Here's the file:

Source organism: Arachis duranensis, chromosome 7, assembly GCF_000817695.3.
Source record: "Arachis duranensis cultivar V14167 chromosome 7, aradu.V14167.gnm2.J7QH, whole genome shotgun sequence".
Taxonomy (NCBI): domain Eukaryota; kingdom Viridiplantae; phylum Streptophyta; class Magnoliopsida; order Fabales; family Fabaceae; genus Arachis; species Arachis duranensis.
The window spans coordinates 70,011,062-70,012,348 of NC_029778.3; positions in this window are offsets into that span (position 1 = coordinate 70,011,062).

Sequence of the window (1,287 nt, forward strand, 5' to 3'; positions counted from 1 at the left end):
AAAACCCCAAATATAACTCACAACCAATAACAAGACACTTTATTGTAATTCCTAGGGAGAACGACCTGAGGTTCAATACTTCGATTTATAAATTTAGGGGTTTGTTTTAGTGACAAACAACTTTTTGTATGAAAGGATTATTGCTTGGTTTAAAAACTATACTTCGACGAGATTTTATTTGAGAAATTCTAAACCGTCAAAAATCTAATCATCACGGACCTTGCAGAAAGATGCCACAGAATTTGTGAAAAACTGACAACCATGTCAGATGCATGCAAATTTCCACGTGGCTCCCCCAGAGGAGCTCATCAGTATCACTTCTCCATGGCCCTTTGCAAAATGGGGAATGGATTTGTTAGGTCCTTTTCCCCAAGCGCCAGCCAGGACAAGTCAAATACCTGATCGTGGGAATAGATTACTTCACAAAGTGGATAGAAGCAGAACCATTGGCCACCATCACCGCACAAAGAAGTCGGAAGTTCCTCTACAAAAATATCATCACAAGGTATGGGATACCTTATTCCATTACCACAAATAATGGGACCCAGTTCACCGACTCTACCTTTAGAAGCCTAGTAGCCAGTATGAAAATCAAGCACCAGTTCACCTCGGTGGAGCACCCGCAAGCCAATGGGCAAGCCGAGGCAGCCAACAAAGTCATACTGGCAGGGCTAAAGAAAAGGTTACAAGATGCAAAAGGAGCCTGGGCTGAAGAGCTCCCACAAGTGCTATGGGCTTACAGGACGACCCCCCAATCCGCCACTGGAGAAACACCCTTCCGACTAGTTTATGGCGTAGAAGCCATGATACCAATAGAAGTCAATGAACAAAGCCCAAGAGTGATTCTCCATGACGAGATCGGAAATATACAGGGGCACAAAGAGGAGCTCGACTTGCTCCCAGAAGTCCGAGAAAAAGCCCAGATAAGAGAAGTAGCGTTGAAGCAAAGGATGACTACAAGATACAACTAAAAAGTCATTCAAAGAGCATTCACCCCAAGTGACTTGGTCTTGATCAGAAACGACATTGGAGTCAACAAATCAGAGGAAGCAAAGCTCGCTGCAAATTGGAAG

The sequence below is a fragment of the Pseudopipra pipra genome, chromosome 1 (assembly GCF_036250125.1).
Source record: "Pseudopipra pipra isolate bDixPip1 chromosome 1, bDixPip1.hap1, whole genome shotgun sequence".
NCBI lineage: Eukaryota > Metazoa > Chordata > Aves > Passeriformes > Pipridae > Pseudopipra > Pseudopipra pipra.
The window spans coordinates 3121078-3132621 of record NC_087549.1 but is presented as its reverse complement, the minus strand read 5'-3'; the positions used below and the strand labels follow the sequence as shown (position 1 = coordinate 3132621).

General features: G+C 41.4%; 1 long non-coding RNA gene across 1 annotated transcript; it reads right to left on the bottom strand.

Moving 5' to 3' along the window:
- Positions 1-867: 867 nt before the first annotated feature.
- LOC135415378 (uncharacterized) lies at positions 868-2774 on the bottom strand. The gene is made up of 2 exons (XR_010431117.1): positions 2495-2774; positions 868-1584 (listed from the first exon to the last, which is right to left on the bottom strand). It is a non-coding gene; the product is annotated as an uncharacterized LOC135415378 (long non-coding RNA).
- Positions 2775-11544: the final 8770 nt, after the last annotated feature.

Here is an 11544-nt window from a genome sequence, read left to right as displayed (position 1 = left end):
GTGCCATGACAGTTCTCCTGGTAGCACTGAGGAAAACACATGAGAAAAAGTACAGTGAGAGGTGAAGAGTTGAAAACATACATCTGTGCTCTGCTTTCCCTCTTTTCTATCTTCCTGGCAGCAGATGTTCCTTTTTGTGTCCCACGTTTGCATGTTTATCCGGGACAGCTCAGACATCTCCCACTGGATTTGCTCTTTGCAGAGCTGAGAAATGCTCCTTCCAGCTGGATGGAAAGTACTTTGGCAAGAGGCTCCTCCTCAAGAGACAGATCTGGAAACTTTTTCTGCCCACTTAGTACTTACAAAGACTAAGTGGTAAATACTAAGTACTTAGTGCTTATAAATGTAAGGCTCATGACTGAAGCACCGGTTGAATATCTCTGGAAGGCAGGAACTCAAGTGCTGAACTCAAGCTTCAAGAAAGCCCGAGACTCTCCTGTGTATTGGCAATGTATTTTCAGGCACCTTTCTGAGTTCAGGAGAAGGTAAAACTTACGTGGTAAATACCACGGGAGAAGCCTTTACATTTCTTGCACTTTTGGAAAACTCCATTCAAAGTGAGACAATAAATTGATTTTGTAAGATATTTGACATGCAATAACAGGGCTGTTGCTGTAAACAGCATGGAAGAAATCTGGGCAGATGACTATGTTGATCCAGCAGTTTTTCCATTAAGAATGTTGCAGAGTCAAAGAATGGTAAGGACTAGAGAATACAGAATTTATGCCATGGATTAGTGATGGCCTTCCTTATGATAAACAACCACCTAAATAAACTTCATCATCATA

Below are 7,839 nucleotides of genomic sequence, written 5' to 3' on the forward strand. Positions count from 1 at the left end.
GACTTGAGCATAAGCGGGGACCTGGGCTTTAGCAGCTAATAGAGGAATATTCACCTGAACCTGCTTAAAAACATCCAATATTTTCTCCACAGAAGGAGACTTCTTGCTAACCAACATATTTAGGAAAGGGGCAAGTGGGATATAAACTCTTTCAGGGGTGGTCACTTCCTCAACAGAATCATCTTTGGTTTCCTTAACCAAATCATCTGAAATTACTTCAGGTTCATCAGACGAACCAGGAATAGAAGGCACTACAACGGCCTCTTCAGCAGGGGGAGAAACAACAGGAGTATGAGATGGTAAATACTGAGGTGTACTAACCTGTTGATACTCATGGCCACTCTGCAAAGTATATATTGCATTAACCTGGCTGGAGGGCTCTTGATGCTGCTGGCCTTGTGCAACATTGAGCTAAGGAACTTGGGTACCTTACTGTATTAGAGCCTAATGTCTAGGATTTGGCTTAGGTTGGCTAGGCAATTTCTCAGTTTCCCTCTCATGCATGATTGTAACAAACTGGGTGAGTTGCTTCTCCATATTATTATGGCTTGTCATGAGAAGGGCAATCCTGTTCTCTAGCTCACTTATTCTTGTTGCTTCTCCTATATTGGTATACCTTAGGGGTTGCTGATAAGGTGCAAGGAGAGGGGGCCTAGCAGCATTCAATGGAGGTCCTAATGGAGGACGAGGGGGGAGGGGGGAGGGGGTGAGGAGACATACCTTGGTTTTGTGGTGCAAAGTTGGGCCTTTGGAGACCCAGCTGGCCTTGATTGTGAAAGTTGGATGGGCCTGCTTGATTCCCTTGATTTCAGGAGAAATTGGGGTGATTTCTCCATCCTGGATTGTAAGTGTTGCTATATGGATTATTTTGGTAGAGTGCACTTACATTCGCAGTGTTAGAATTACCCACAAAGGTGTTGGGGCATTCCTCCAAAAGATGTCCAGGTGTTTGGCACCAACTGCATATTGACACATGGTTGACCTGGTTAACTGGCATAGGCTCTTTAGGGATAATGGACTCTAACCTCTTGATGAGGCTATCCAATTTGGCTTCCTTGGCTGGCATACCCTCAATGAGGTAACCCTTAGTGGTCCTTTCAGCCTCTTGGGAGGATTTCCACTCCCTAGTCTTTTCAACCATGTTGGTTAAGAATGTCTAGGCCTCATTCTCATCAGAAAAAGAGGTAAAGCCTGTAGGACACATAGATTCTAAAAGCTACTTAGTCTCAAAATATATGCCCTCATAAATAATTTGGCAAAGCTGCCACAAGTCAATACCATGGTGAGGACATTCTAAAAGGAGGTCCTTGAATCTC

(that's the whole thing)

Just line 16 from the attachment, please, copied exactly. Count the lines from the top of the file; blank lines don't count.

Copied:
Here is an 11544-nt window from a genome sequence, read left to right as displayed (position 1 = left end):